building an online judge to evaluate Python programs

Discussion in 'Python' started by Jabba Laci, Sep 20, 2013.

  1. Jabba Laci

    Jabba Laci Guest

    Hi,

    In our school I have an introductory Python course. I have collected a
    large list of exercises for the students and I would like them to be
    able to test their solutions with an online judge (
    http://en.wikipedia.org/wiki/Online_judge ). At the moment I have a
    very simple web application that is similar to Project Euler: you
    provide the ID of the exercise and the output of the program, and it
    tells you if it's correct or not. However, it can only be used with
    programs that produce an output (usually a short string or a number).

    In the next step I would like to do the following. The user can upload
    his/her script, and the system tests it with various inputs and tells
    you if it's OK or not (like checkio.org for instance). How to get
    started with this?

    There are several questions:
    * What is someone sends an infinite loop? There should be a time limit.
    * What is someone sends a malicious code? The script should be run in a sandbox.

    All tips are appreciated.

    Thanks,

    Laszlo
     
    Jabba Laci, Sep 20, 2013
    #1
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  2. Jabba Laci

    Aseem Bansal Guest

    However, it can only be used with programs that produce an output

    Just interested, what else are you thinking of checking?
     
    Aseem Bansal, Sep 20, 2013
    #2
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  3. Jabba Laci

    Jabba Laci Guest

    Let's take this simple exercise:

    "Write a function that receives a list and decides whether the list is
    sorted or not."

    Here the output of the function is either True or False, so I cannot
    test it with my current method.

    Laszlo
     
    Jabba Laci, Sep 20, 2013
    #3
  4. Jabba Laci

    John Gordon Guest

    Make a master input file and a master output file for each exercise. If
    the student program's output matches the master output when run from the
    master input, then it is correct.
     
    John Gordon, Sep 20, 2013
    #4
  5. Jabba Laci

    John Gordon Guest

    You could run the judge as a background process, and kill it after ten
    seconds if it hasn't finished.
    You could run the judge from its own account that doesn't have access to
    anything else. For extra security, make the judge program itself owned by
    a separate account (but readable/executable by the judge account.)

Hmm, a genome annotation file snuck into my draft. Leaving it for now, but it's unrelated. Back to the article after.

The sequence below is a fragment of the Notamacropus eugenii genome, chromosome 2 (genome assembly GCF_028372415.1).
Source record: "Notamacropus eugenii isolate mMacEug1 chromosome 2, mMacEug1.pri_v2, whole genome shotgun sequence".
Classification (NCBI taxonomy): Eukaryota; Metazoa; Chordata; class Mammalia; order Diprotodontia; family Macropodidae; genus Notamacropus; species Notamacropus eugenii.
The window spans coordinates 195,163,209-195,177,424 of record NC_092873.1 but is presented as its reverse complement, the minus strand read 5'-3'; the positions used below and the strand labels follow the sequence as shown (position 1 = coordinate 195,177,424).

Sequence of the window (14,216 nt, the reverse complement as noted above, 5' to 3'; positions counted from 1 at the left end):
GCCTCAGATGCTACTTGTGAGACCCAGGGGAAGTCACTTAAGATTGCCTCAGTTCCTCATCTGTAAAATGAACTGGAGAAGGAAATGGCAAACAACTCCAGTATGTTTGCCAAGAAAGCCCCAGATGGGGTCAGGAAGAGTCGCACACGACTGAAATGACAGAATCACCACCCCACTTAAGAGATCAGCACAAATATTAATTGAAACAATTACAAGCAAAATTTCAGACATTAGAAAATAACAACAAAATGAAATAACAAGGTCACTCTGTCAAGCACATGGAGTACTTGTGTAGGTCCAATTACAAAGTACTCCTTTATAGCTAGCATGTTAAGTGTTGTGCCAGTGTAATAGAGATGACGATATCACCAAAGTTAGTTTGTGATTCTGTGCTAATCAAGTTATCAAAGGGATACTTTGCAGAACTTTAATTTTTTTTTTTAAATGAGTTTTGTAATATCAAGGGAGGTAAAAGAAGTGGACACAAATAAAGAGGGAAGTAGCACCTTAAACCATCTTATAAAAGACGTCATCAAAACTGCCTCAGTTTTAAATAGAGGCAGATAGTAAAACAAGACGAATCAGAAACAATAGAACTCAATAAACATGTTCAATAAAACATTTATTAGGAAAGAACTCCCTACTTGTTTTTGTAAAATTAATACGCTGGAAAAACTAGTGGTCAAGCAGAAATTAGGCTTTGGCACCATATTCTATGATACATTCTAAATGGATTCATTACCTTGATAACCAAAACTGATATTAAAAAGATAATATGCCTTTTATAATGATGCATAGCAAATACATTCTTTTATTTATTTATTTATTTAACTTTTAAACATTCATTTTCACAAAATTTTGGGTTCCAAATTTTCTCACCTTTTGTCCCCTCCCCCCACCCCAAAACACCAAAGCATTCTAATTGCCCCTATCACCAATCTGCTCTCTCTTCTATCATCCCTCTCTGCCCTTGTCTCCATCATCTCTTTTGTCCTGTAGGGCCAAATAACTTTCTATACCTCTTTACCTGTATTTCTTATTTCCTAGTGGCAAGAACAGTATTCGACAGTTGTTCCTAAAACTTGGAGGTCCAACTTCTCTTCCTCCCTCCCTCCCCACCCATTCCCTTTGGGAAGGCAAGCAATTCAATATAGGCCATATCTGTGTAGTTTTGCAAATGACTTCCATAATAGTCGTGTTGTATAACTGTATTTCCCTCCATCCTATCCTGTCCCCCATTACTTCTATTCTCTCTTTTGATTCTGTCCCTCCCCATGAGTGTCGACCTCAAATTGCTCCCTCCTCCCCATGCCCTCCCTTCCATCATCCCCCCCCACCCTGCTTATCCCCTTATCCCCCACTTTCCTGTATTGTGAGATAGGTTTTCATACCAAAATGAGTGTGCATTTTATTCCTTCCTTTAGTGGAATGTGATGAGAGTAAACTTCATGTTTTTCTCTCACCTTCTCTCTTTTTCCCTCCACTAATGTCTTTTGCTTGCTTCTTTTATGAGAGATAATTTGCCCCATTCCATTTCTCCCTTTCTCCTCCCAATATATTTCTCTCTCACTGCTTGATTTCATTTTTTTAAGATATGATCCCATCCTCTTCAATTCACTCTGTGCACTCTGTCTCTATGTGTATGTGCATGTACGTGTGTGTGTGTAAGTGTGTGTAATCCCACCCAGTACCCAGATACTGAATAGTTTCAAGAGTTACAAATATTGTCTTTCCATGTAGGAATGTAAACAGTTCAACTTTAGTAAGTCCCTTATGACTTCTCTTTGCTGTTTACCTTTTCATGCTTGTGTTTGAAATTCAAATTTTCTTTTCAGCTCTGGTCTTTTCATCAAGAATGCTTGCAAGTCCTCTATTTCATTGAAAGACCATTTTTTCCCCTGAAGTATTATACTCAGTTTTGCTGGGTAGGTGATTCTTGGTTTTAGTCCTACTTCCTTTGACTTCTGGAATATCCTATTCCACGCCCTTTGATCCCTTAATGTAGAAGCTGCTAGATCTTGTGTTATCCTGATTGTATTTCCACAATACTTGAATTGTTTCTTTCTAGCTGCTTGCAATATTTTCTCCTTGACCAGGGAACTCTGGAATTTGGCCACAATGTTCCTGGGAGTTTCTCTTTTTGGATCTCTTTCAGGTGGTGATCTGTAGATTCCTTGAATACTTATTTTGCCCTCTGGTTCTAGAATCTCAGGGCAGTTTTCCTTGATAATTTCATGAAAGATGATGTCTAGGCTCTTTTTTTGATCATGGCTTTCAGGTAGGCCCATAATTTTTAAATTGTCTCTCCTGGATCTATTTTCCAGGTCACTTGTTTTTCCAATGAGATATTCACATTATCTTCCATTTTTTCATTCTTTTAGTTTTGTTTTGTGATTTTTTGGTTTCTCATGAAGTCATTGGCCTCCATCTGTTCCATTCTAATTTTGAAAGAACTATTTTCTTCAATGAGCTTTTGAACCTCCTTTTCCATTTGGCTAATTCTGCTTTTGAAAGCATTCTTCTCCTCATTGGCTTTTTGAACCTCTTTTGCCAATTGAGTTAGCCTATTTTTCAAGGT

I suppose you'd have to disable mail access from the judge account too.
    Not sure how to easily do that.
     
    John Gordon, Sep 20, 2013
    #5
  6. Jabba Laci

    Jabba Laci Guest

    Jabba Laci, Sep 20, 2013
    #6
  7. At edX, I wrote CodeJail (https://github.com/edx/codejail) to use
    AppArmor to run Python securely.

    For grading Python programs, we use a unit-test like series of
    challenges. The student writes problems as functions (or classes), and
    we execute them with unit tests (not literally unittest, but a similar
    idea). We also tokenize the code to check for simple things like, did
    you use a while loop when the requirement was to write a recursive
    function. The grading code is not open-source, unfortunately, because
    it is part of the MIT courseware.

    --Ned.
     
    Ned Batchelder, Sep 20, 2013
    #7
  8. Jabba Laci

    Jabba Laci Guest

    Hi Ned,

    Could you please post here your AppArmor profile for restricted Python scripts?

    Thanks,

    Laszlo
     
    Jabba Laci, Sep 21, 2013
    #8
  9. Laszlo, the instructions are in the README, including the AppArmor
    profile. It isn't much:

    #include <tunables/global>

    <SANDENV>/bin/python {
    #include <abstractions/base>
    #include <abstractions/python>

    <SANDENV>/** mr,
    # If you have code that the sandbox must be able to access, add lines
    # pointing to those directories:
    /the/path/to/your/sandbox-packages/** r,

    /tmp/codejail-*/ rix,
    /tmp/codejail-*/** rix,
    }

    Note that there are other protections beyond AppArmor, setrlimits is also used to limit some resource use.

    --Ned.

    BTW: Top-posting makes it harder to follow threads of conversations, better form is to add your comments below the person you're replying to.
     
    Ned Batchelder, Sep 21, 2013
    #9
  10. As long as the student doesn't have access to the master in/out data,
    but only examples...

    Hearsay in my junior year at college was of a senior who couldn't
    manage to get his program to work -- so he basically embedded lots of
    output statements which basically wrote the expected output, based on
    access to the test input data.
     
    Dennis Lee Bieber, Sep 22, 2013
    #10
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